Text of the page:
“The thing I like the most about this program is that it takes a systems-based and team-based approach to integrating advance care planning into routine care. It should be as routine as taking someone’s blood pressure or making a referral.”

Implementing a strong ACP program means changing workflows, training staff and changing EMRs. Jessica has high praise for the over 200 front-line staff who are doing the nitty gritty work of putting this work into practice. “They deserve all the credit,” she says. “It’s hard, disruptive work. It takes persistence and patience. They’re doing an incredible job.”

Physicians don’t have time to have lengthy conversations with each one of their patients about their values, goals, and preferences related to end-of-life care.
The ACP program relies on a team-based approach, supporting physicians by certifying ACP facilitators to have in-depth conversations in their stead. The role of the physician is to motivate their patients to have a conversation and then refer them to a facilitator. Following the conversation, a summary of the key decisions and a list of clinical questions go back to the physician for follow up if needed.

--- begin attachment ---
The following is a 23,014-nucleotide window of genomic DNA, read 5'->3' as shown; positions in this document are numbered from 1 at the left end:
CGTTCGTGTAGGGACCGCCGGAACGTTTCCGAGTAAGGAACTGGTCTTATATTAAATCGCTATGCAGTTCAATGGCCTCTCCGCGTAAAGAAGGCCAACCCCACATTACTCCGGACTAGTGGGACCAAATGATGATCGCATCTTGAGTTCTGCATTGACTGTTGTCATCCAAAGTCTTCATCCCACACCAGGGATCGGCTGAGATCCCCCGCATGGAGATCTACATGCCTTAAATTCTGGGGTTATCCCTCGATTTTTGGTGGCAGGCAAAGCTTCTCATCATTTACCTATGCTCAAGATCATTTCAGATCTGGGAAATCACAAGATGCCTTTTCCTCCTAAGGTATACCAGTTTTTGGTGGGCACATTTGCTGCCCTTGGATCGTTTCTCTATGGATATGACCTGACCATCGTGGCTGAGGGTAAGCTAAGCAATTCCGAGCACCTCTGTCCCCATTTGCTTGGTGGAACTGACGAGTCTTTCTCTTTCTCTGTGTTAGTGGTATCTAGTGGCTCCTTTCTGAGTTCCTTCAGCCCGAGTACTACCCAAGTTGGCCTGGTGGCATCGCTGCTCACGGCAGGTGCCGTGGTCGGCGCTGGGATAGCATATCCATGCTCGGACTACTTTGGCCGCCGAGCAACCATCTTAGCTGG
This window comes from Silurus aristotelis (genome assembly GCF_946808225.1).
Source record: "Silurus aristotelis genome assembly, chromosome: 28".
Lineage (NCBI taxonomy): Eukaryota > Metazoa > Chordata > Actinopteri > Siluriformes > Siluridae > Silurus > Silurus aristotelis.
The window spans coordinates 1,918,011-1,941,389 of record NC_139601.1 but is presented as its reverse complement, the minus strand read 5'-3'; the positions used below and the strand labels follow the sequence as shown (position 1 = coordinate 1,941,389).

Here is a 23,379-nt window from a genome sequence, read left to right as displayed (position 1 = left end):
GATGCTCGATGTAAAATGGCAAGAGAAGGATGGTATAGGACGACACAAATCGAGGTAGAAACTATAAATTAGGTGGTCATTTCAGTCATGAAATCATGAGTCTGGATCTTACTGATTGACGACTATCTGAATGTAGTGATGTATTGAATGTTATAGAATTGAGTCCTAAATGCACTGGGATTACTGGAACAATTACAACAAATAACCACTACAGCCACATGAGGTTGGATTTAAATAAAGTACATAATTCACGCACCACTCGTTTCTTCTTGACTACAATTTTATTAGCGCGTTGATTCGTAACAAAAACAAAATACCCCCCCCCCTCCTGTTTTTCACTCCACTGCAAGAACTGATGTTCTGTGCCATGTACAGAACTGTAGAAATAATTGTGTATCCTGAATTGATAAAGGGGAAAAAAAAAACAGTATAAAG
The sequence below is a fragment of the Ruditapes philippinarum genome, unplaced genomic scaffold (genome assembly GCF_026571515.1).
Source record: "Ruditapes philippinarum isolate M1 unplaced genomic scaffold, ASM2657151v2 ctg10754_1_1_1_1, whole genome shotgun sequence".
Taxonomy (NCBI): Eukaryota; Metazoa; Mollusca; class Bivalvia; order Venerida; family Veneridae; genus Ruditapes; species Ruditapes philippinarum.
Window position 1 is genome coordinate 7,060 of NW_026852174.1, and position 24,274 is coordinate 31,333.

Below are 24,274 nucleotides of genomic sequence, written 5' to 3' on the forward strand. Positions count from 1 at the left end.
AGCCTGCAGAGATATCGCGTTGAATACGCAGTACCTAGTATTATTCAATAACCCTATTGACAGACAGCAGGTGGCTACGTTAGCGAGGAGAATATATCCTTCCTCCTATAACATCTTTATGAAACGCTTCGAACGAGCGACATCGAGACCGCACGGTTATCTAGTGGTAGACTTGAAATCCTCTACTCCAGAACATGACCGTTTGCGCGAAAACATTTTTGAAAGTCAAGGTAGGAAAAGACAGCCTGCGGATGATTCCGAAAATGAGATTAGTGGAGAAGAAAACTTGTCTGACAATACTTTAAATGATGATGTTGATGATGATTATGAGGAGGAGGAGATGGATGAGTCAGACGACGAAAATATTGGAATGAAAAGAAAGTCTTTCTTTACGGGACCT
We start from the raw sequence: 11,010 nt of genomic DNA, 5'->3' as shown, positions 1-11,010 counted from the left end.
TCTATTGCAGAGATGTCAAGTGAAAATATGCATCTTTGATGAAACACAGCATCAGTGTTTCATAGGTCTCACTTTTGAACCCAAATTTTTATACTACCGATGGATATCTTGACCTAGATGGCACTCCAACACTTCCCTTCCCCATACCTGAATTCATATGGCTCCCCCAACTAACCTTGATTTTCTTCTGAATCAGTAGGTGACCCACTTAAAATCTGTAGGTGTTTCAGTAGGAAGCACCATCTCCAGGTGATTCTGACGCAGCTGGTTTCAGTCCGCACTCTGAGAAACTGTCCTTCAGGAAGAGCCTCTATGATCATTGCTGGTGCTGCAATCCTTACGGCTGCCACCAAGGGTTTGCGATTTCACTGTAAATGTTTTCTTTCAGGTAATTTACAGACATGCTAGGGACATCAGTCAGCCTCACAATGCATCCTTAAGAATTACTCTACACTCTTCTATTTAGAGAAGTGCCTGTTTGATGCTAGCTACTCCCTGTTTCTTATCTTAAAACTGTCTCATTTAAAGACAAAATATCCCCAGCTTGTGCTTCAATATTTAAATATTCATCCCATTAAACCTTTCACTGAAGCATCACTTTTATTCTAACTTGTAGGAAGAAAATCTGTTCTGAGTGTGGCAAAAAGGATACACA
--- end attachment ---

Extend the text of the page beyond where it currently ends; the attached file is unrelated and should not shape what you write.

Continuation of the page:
“It’s always too early until it’s too late.”



  • Employing “A Small Test of Change”
    Honoring Choices PNW has the care teams start small – an approach called the “small test of change” – and begin by having one or two doctors in a clinic integrate advance care planning into their routine care. The team can more easily assess what works and what needs changing, establish best practices and work flows, and then spread it to other clinic staff. In addition, organizations choose new sites to disseminate the work in a step-wise approach until everyone in the organization has adopted the practice.